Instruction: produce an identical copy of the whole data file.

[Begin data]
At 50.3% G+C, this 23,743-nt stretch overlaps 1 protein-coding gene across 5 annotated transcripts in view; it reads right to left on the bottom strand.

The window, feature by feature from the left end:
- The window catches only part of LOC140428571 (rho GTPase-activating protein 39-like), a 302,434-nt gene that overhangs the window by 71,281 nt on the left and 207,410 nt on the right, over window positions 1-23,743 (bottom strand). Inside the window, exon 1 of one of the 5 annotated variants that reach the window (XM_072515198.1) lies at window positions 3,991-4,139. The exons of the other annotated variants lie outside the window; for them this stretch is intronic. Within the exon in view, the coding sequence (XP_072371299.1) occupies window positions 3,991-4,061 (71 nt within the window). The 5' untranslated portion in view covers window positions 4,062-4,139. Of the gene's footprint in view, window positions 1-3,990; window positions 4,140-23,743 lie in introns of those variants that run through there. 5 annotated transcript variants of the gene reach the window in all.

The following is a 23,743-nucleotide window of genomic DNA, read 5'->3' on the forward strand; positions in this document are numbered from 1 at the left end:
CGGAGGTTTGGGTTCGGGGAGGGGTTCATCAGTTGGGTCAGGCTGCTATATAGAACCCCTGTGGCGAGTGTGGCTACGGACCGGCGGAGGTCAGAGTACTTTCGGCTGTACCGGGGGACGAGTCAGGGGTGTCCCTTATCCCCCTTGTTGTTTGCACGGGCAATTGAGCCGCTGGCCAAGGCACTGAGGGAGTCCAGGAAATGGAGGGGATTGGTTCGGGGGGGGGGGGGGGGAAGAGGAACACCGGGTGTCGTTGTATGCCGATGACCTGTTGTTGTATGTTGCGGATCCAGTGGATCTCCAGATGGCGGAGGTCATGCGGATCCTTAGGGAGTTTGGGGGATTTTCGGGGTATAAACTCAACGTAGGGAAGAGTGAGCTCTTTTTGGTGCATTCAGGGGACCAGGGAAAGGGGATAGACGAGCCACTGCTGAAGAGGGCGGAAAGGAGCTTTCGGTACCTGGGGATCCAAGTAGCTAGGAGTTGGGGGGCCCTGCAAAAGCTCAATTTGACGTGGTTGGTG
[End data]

At 50.3% G+C, this 23,743-nt stretch overlaps 1 protein-coding gene across 5 annotated transcripts in view; it reads right to left on the bottom strand.

The window, feature by feature from the left end:
- The window catches only part of LOC140428571 (rho GTPase-activating protein 39-like), a 302,434-nt gene that overhangs the window by 71,281 nt on the left and 207,410 nt on the right, over window positions 1-23,743 (bottom strand). Inside the window, exon 1 of one of the 5 annotated variants that reach the window (XM_072515198.1) lies at window positions 3,991-4,139. The exons of the other annotated variants lie outside the window; for them this stretch is intronic. Within the exon in view, the coding sequence (XP_072371299.1) occupies window positions 3,991-4,061 (71 nt within the window). The 5' untranslated portion in view covers window positions 4,062-4,139. Of the gene's footprint in view, window positions 1-3,990; window positions 4,140-23,743 lie in introns of those variants that run through there. 5 annotated transcript variants of the gene reach the window in all.

The following is a 23,743-nucleotide window of genomic DNA, read 5'->3' on the forward strand; positions in this document are numbered from 1 at the left end:
CGGAGGTTTGGGTTCGGGGAGGGGTTCATCAGTTGGGTCAGGCTGCTATATAGAACCCCTGTGGCGAGTGTGGCTACGGACCGGCGGAGGTCAGAGTACTTTCGGCTGTACCGGGGGACGAGTCAGGGGTGTCCCTTATCCCCCTTGTTGTTTGCACGGGCAATTGAGCCGCTGGCCAAGGCACTGAGGGAGTCCAGGAAATGGAGGGGATTGGTTCGGGGGGGGGGGGGGGGAAGAGGAACACCGGGTGTCGTTGTATGCCGATGACCTGTTGTTGTATGTTGCGGATCCAGTGGATCTCCAGATGGCGGAGGTCATGCGGATCCTTAGGGAGTTTGGGGGATTTTCGGGGTATAAACTCAACGTAGGGAAGAGTGAGCTCTTTTTGGTGCATTCAGGGGACCAGGGAAAGGGGATAGACGAGCCACTGCTGAAGAGGGCGGAAAGGAGCTTTCGGTACCTGGGGATCCAAGTAGCTAGGAGTTGGGGGGCCCTGCAAAAGCTCAATTTGACGTGGTTGGTG